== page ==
It's also worth noting public pensions that have been getting squeezed on fees for decades have also contributed to rising inequality, propelling Ray Dalio and other elite hedge-fund and private equity managers to the list of the world's rich and famous.

Dalio and others have no idea how lucky they are to be "first-movers" in the golden age of alpha managers. There is no way someone starting a hedge fund or private equity fund now will ever achieve a fraction of the wealth these gurus managed to amass over the last thirty years (central banks' quantitative easing to mitigate the fallout from financial crisis also helped transfer unprecedented gains to the lords of finance).

Update: My friend, Jonathan Nitzan, professor of political economy at York University, shared this with me after reading this comment:
Dalio, like most other economists and financial analysts, lives in a bifurcated world of economics vs. politics. For him, economics is a machine (he calls himself a mechanic). This machine would have worked just fine (equilibrium) if it were not for the external political shocks that constantly bombard it (distortions). His main claim to fame (other than the money he manages and owns) is to argue that current political shocks are bigger than other analysts believe.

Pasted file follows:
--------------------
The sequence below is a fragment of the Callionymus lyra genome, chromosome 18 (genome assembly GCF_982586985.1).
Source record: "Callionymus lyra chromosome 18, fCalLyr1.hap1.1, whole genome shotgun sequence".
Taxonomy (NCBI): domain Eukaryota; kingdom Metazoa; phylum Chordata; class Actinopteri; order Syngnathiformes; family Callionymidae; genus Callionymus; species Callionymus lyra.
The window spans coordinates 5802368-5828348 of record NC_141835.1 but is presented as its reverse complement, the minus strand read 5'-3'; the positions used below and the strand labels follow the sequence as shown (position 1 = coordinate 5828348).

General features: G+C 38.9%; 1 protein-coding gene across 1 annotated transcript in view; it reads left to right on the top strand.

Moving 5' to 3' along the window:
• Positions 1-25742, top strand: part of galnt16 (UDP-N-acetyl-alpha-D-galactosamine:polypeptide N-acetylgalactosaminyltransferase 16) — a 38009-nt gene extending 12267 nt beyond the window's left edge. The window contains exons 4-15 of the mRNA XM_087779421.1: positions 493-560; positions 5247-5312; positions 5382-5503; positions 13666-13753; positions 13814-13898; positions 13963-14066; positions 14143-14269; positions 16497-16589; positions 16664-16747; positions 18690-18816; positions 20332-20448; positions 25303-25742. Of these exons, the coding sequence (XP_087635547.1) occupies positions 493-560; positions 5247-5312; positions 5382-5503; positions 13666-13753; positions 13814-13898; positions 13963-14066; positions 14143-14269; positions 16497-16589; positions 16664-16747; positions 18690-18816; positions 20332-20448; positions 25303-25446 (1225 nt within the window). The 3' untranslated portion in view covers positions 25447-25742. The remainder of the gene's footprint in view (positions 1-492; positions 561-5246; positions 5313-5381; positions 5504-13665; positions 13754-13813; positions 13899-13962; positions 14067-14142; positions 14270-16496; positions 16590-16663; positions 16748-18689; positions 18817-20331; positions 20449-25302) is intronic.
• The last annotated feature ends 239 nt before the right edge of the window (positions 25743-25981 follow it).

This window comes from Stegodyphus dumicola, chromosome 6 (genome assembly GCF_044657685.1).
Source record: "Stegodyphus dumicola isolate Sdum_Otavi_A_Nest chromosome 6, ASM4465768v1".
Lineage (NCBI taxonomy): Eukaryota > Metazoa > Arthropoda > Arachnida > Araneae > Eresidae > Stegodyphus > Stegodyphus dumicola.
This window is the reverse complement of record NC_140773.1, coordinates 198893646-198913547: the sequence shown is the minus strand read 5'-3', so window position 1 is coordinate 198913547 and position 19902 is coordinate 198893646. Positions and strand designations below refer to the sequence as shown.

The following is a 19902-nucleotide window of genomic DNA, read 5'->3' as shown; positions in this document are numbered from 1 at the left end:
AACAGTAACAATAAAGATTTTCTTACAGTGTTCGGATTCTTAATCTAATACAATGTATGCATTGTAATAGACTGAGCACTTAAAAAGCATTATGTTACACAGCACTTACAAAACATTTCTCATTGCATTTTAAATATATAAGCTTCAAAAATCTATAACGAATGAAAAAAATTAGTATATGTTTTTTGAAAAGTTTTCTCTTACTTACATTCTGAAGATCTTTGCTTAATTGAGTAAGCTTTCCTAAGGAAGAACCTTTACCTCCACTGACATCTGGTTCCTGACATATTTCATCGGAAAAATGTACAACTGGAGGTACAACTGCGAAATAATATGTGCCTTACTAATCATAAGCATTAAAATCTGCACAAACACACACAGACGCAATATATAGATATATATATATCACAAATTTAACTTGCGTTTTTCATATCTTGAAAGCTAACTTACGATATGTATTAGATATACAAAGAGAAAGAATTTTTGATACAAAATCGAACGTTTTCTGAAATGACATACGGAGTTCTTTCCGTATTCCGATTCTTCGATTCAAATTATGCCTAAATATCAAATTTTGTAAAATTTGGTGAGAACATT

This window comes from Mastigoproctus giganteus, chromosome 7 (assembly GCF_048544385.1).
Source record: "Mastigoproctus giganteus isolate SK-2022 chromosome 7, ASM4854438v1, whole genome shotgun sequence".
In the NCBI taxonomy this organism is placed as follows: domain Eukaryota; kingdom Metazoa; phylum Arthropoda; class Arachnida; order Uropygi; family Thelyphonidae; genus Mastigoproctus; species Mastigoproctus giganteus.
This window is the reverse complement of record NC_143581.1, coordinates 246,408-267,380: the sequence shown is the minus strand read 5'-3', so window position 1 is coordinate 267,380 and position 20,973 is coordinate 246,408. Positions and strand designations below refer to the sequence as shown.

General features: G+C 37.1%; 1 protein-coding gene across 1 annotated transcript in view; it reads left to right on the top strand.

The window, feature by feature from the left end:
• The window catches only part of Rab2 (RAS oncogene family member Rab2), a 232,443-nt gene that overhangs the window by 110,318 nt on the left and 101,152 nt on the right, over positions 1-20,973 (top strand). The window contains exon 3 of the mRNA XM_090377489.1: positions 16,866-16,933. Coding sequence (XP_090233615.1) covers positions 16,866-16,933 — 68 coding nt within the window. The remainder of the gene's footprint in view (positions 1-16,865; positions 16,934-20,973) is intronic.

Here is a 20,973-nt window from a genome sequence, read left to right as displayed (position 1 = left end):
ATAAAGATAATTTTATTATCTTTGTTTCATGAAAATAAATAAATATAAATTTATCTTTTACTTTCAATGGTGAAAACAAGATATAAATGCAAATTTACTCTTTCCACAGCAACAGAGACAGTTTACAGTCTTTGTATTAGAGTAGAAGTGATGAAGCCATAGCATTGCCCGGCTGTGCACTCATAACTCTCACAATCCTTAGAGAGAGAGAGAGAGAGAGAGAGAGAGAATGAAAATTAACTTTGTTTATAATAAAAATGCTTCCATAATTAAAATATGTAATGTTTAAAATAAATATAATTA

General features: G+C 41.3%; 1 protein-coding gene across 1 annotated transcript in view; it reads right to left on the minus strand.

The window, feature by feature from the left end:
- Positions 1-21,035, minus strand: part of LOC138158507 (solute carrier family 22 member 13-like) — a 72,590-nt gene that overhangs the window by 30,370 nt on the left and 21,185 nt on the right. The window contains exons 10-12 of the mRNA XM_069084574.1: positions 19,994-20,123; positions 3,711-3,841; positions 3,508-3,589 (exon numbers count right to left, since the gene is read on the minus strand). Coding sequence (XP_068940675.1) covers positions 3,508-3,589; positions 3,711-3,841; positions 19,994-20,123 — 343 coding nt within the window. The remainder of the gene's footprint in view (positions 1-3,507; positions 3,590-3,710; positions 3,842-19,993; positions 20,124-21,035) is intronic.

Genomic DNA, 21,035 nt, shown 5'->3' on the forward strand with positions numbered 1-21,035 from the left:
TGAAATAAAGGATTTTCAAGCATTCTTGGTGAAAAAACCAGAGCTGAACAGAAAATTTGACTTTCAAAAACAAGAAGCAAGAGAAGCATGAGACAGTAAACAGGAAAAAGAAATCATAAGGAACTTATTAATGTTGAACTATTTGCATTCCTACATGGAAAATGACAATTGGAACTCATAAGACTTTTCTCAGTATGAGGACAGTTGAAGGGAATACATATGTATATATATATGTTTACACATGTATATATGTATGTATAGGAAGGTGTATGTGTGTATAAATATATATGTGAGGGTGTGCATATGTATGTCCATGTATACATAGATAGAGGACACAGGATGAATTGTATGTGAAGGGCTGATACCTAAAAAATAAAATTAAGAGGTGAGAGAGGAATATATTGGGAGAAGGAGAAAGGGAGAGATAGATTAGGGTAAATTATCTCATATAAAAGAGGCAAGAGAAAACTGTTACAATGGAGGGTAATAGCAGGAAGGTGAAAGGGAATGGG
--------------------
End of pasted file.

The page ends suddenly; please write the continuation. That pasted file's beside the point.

The idea that capital is not an economic category but a political entity to start with, that capitalization discounts not utility but sabotage, and that capitalism is not a mode of production and consumption but a mode of power is something he cannot possibly fathom (for more on this latter perspective, see our 2016 paper "CasP Model of the Stock Market" and the accompanying video here which is embedded below).
I thank Jonathan for sharing his wise insights with my readers. In fact, I would urge Ray Dalio to invite him over to Connecticut to discuss his ideas with Bridgewater's staff (Jonathan formerly worked as an Associate Editor, Emerging Markets at BCA Research and he really knows his stuff).